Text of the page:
by Ruby Comer
Robert Levithan is a man after my own heart—smart, funny, uplifting, and dynamic.
This adventurer has had quite a life! Though a die-hard New Yorker, he’s been a performance artist in Italy, a Shakespearean actor in Venezuela, theater and concert producer, screen actor and dancer, waiter in Caracas, sound engineer in Montreal—and even a New York cabbie. Today he lives in New York’s Soho district and is now a psychotherapist in private practice, and an author. His book, The New 60: Outliving Yourself and Reinventing a Future was released last year. It is not just for Old Farts! Trust me, you young’uns will benefit from this guy’s wit and wisdom. His words may save you from a lot of unnecessary pain.
HIV-positive for over thirty years, Robert has lost friends, lovers, clients, acquaintances, and a family member to the epidemic. He’s long been an activist and currently facilitates groups at Friends In Deed. He’s been affiliated with the organization for eighteen years and was co-chair of its board for seven years. He writes frequently for The Huffington Post and pens a regular sex advice column, “Bad Behavior: The Sexual Ethicist with Bobby Levithan.” The New 60 is a compilation of these columns. He travels around the country leading AIDS Mastery Workshops and speaks publicly as a man living with HIV/AIDS. Robert is presently writing his memoirs.
These quotes leapt out at me while reading The New 60:
• “I am convinced that at least 80% of our sexual attractiveness comes from how we feel about ourselves.”
• “To age gracefully, we need to balance health and vanity.”
• “Ignorance is bred by fear and reinforced by internalized shame.”
• “Fake strength is mired in machismo and a façade of toughness, which is overcompensation for fear.”
Bobby and I met years ago through a mutual friend when we were both performing at different venues in Venice, Italy. (Yes, I was a Broadway gypsy in my former life!) We instantly ignited. Today we’re in Manhattan grabbing a bonhomie Sunday brunch at Hundred Acres on MacDougal Street.
Ruby Comer: Boy, where do you get your endless enthusiasm, optimism, and motivation?! It’s so infectious but sometimes hard to keep up….
Robert Levithan: I was brought up to see the glass as neither empty nor full, but overflowing. I have learned that life is meant to be full of difficulty and grace, and how I deal with it is my opportunity. As Sally Fisher, AIDS advocate and founder of Intersect, said in The AIDS Mastery Workshop, “The quality of life is not determined by the circumstances, but by how we respond to them….” I became an activist to survive and it has given my life meaning. [He looks off for a moment.] It was my father who showed me that enthusiasm, hard work, and generosity are gifts to all. He’s a hero of mine.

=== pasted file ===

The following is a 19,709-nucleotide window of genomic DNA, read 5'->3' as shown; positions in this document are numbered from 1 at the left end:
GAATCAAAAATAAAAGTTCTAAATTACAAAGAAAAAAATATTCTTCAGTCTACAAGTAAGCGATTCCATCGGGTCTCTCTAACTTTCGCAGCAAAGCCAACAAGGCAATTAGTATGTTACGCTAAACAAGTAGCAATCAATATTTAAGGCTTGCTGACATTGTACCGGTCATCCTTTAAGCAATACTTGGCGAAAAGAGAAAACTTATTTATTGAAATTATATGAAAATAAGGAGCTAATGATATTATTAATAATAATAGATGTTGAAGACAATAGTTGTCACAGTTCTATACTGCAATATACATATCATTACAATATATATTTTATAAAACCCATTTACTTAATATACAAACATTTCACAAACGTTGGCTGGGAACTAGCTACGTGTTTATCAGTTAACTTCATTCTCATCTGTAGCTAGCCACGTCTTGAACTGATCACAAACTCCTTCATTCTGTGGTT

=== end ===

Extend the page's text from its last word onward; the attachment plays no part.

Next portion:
Sounds like a super dad. In your book you say, “Being alive is the magic.” Can you elaborate?
Being alive provides the time and space to grow, to work, and to have a life. As someone who never saw a life after fifty, being in my sixties is magical!
I know some therapists believe that self-disclosure is inappropriate. How do you address that, especially since you’ve written a book that certainly reveals a lot about yourself?
I believe self-disclosure with a clear purpose is often useful. Newly HIV-positive clients respond to my having lived with HIV for thirty years, while other therapists only tell them about HIV-positive people who are thriving. I am proof. As a writer, I seek to uncover and share my truth. I believe in the power of our story. I do not share unresolved issues with clients, however.
What drug therapy are you on?
I’ve been on meds since October 1995. I won a lottery for early access to Crixivan. I’m on three meds which I take twice a day. I also take vitamins and herbs, do yoga, get acupuncture, and live a reasonably healthy lifestyle. My health is excellent. When I went on meds my T-cell count was twenty-two. Last check-up it was 879. I am truly fortunate.
Glorious! When you encounter a client who is newly diagnosed, what do you say to them?
“Take some time to find your balance. Allow for your feelings, get support, and see a great doctor. Being diagnosed in 2013 is not what it was before 1995. There is no reason to let HIV stop you from realizing your dreams. Use it as an opportunity to live more fully.”
Well said. How can we combat AIDS-phobia?
Much of AIDS-phobia is based on outmoded twentieth-century thinking. It’s a condition that can be avoided and if one gets it, it can be managed. Eventually there will be a cure. Hopefully in my lifetime! [He strikes an animated smile, as his sky-blue eyes beam.]
In your talks around the USA, what do you tell the younger people about HIV?
I let them know that HIV is not a horror, but a serious inconvenience that can and should be avoided. They can learn from other challenges…they can skip this one!
Who do you consider heroes in the epidemic?
Larry Kramer, all of the ACT UP founders, Paul Monette, and countless men and women who have given and acted and cared for PWAs over the decades. The international pandemic continues, Ruby. We still need to be activists and educators. A cure is necessary and possible. Silence still equals Death.
Yes, Sir! How does one confront aging in a society where youth is glorified?
As a survivor of AIDS, I have come to see aging as a privilege. I embrace becoming an elder, however, an elder with vitality. I want to live full-out and be “used up” when I die, as George Bernard Shaw said. He lived to be 101.
Ruby Comer is an independent journalist from the Midwest who is happy to call Hollywood her home away from home. Reach her by e-mail at [email protected]